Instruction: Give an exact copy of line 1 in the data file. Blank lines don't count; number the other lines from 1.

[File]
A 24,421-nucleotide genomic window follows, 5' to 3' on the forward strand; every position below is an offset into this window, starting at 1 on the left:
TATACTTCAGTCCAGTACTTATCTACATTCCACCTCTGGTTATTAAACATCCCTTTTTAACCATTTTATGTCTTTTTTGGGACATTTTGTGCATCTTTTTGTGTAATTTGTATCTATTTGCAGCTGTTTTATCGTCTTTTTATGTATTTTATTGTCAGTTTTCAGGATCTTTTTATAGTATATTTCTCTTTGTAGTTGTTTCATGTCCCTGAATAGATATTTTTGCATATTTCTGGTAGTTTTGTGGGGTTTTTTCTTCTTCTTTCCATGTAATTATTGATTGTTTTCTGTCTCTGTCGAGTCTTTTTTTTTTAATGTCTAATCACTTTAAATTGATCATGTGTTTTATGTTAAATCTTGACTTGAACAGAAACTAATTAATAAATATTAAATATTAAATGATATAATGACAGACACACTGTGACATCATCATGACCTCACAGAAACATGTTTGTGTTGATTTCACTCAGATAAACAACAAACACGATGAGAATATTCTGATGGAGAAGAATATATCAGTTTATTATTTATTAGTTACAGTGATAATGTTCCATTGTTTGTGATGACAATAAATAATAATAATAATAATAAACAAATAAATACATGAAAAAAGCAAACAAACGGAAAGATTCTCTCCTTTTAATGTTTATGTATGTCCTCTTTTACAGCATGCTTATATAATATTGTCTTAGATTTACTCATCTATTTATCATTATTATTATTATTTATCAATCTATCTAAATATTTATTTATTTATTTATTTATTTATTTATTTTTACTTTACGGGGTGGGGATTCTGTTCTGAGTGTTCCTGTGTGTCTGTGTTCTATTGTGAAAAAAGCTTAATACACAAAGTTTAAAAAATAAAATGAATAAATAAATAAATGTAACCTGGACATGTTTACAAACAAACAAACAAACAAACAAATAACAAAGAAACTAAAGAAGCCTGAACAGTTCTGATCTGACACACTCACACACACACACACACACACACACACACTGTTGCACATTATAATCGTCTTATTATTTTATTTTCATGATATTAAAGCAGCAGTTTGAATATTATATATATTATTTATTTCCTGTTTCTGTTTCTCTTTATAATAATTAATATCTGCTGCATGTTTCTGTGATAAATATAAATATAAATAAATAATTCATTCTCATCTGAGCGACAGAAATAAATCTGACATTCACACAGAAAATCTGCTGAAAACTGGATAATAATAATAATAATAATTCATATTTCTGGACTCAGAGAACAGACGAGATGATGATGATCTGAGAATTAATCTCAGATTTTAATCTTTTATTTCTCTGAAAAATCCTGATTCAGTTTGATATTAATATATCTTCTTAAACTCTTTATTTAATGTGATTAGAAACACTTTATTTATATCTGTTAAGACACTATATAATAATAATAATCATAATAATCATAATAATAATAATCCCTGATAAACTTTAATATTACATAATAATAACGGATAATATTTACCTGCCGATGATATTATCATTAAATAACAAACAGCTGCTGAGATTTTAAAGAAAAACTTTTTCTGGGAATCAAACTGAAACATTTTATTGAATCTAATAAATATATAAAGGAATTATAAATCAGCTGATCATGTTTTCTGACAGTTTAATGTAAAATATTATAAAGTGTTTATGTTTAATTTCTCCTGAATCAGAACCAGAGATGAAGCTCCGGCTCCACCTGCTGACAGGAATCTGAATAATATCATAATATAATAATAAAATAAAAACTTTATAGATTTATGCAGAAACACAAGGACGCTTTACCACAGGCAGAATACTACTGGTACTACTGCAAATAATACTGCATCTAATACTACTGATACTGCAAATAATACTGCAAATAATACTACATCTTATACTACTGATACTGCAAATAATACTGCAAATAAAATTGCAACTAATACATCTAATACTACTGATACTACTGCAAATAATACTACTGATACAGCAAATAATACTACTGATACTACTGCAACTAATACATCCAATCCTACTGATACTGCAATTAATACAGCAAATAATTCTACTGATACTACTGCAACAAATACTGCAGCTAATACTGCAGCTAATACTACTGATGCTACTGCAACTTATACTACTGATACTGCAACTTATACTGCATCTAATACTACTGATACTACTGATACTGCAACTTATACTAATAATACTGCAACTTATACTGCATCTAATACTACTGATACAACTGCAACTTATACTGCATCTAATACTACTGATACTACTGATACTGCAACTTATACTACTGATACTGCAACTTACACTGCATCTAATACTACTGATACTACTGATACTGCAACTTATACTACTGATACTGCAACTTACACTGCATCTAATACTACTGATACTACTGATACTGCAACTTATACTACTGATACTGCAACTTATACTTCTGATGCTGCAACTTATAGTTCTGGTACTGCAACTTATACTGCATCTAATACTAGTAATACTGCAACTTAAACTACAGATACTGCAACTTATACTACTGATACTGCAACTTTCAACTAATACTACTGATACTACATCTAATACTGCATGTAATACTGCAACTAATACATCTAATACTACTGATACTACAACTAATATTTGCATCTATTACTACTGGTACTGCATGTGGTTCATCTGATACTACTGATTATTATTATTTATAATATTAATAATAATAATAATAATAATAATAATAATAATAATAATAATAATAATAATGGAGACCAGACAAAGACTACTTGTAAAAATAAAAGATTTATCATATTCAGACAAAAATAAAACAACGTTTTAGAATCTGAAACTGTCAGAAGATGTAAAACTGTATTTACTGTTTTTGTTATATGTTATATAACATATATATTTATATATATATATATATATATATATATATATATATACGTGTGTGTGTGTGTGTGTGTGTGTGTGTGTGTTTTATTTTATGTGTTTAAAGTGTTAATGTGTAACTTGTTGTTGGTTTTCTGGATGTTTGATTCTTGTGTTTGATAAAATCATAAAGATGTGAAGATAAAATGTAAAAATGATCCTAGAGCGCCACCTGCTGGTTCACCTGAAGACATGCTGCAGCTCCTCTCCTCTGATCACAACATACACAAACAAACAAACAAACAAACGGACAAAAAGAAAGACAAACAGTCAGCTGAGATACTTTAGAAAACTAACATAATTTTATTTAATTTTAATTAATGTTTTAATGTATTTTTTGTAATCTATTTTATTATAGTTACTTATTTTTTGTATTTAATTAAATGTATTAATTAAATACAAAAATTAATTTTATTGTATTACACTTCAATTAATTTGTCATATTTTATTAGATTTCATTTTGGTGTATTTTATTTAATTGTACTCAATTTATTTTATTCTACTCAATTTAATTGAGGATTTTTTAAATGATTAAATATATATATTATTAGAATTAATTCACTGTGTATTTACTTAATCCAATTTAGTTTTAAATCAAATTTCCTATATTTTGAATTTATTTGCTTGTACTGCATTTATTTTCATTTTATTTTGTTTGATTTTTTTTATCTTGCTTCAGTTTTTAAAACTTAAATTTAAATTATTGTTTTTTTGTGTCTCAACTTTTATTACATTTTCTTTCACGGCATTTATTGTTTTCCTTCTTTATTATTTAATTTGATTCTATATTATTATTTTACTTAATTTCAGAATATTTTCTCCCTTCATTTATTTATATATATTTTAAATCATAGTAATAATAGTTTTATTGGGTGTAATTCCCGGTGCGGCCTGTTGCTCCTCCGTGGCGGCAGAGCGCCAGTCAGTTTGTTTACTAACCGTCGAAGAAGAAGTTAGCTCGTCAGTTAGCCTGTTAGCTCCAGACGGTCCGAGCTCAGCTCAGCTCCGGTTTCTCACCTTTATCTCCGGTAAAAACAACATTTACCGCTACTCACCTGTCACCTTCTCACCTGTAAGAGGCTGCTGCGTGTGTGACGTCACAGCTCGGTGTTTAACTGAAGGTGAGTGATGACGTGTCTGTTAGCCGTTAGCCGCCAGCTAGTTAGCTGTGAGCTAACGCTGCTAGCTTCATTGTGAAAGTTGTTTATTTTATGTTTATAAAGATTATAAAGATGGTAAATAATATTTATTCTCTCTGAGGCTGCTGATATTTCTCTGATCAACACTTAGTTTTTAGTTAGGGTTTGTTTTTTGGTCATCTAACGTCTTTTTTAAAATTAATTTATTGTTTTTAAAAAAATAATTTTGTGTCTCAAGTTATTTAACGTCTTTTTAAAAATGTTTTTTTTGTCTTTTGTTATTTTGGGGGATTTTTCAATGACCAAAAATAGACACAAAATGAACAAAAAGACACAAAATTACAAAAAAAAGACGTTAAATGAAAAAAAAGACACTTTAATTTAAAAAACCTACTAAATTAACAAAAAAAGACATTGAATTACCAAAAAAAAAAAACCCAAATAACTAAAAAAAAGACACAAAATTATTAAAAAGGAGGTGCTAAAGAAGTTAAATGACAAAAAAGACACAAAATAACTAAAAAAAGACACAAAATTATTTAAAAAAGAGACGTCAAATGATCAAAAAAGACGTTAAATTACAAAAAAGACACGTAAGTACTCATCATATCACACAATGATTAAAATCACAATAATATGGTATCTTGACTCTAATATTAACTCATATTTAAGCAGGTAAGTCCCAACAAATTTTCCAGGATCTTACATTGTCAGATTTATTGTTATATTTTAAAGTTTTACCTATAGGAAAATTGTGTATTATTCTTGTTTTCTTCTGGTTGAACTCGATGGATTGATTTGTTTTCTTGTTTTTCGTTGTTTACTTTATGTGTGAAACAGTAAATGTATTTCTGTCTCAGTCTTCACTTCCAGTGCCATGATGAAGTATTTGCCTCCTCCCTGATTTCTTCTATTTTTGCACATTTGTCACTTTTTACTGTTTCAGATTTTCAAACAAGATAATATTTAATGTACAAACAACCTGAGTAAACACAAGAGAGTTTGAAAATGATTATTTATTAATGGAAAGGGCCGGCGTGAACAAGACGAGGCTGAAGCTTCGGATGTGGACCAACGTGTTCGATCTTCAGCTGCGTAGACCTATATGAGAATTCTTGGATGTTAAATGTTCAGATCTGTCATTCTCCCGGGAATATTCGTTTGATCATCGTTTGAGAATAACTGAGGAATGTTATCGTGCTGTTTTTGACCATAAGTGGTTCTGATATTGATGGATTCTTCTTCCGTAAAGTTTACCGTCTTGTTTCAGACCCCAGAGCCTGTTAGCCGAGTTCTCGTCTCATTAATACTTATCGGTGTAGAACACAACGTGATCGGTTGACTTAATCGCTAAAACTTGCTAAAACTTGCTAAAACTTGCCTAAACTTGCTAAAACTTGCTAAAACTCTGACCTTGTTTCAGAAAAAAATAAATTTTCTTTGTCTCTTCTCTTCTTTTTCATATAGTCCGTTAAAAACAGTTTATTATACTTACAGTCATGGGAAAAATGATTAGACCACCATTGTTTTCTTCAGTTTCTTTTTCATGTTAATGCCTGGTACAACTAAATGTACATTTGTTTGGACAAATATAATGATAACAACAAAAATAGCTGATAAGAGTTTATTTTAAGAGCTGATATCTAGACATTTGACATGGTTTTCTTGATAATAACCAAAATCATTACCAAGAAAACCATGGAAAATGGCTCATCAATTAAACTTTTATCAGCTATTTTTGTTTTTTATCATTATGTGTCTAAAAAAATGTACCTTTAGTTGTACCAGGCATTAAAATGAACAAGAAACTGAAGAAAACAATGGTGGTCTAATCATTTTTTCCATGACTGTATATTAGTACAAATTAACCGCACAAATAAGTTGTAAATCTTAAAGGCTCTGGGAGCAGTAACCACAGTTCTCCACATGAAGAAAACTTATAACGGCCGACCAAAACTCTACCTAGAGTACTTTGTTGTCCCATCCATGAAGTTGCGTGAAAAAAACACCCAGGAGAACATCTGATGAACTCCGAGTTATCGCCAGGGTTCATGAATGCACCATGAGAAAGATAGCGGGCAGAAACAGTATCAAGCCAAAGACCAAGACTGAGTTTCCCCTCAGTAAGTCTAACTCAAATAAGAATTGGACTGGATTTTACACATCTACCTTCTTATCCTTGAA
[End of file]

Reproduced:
A 24,421-nucleotide genomic window follows, 5' to 3' on the forward strand; every position below is an offset into this window, starting at 1 on the left: